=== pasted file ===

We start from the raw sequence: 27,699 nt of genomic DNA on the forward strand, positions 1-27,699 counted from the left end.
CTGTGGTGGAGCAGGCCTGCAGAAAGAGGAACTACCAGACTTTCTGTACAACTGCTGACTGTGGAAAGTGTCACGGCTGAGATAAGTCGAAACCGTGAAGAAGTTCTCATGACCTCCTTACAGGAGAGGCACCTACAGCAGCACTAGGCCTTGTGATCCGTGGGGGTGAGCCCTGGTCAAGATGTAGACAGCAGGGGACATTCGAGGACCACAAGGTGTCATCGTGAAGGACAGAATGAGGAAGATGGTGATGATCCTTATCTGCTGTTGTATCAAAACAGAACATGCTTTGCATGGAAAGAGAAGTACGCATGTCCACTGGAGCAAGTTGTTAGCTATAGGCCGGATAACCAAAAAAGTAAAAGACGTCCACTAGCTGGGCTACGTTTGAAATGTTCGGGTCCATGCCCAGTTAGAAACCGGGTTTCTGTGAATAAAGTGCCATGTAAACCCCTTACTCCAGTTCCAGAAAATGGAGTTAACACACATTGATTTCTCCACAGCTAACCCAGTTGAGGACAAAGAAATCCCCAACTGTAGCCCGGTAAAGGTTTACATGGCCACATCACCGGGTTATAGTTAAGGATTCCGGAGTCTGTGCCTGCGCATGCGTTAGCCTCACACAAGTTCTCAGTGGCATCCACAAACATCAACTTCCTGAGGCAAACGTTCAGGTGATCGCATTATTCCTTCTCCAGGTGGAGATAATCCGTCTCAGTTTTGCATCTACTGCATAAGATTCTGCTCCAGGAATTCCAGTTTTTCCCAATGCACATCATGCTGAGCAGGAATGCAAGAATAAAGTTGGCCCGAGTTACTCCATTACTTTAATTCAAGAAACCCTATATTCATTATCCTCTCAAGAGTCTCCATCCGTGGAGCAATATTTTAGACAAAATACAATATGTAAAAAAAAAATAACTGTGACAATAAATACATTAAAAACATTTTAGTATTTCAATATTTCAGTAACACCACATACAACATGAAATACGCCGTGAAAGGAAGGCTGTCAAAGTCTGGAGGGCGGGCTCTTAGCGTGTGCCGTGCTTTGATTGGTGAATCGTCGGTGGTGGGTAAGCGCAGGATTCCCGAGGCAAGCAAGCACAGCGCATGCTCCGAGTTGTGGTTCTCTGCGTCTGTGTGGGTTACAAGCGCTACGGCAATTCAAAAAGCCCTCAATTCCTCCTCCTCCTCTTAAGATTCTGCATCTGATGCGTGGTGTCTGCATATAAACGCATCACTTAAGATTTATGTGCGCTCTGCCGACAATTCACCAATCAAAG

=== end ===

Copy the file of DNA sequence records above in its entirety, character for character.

We start from the raw sequence: 27,699 nt of genomic DNA on the forward strand, positions 1-27,699 counted from the left end.
CTGTGGTGGAGCAGGCCTGCAGAAAGAGGAACTACCAGACTTTCTGTACAACTGCTGACTGTGGAAAGTGTCACGGCTGAGATAAGTCGAAACCGTGAAGAAGTTCTCATGACCTCCTTACAGGAGAGGCACCTACAGCAGCACTAGGCCTTGTGATCCGTGGGGGTGAGCCCTGGTCAAGATGTAGACAGCAGGGGACATTCGAGGACCACAAGGTGTCATCGTGAAGGACAGAATGAGGAAGATGGTGATGATCCTTATCTGCTGTTGTATCAAAACAGAACATGCTTTGCATGGAAAGAGAAGTACGCATGTCCACTGGAGCAAGTTGTTAGCTATAGGCCGGATAACCAAAAAAGTAAAAGACGTCCACTAGCTGGGCTACGTTTGAAATGTTCGGGTCCATGCCCAGTTAGAAACCGGGTTTCTGTGAATAAAGTGCCATGTAAACCCCTTACTCCAGTTCCAGAAAATGGAGTTAACACACATTGATTTCTCCACAGCTAACCCAGTTGAGGACAAAGAAATCCCCAACTGTAGCCCGGTAAAGGTTTACATGGCCACATCACCGGGTTATAGTTAAGGATTCCGGAGTCTGTGCCTGCGCATGCGTTAGCCTCACACAAGTTCTCAGTGGCATCCACAAACATCAACTTCCTGAGGCAAACGTTCAGGTGATCGCATTATTCCTTCTCCAGGTGGAGATAATCCGTCTCAGTTTTGCATCTACTGCATAAGATTCTGCTCCAGGAATTCCAGTTTTTCCCAATGCACATCATGCTGAGCAGGAATGCAAGAATAAAGTTGGCCCGAGTTACTCCATTACTTTAATTCAAGAAACCCTATATTCATTATCCTCTCAAGAGTCTCCATCCGTGGAGCAATATTTTAGACAAAATACAATATGTAAAAAAAAAATAACTGTGACAATAAATACATTAAAAACATTTTAGTATTTCAATATTTCAGTAACACCACATACAACATGAAATACGCCGTGAAAGGAAGGCTGTCAAAGTCTGGAGGGCGGGCTCTTAGCGTGTGCCGTGCTTTGATTGGTGAATCGTCGGTGGTGGGTAAGCGCAGGATTCCCGAGGCAAGCAAGCACAGCGCATGCTCCGAGTTGTGGTTCTCTGCGTCTGTGTGGGTTACAAGCGCTACGGCAATTCAAAAAGCCCTCAATTCCTCCTCCTCCTCTTAAGATTCTGCATCTGATGCGTGGTGTCTGCATATAAACGCATCACTTAAGATTTATGTGCGCTCTGCCGACAATTCACCAATCAAAG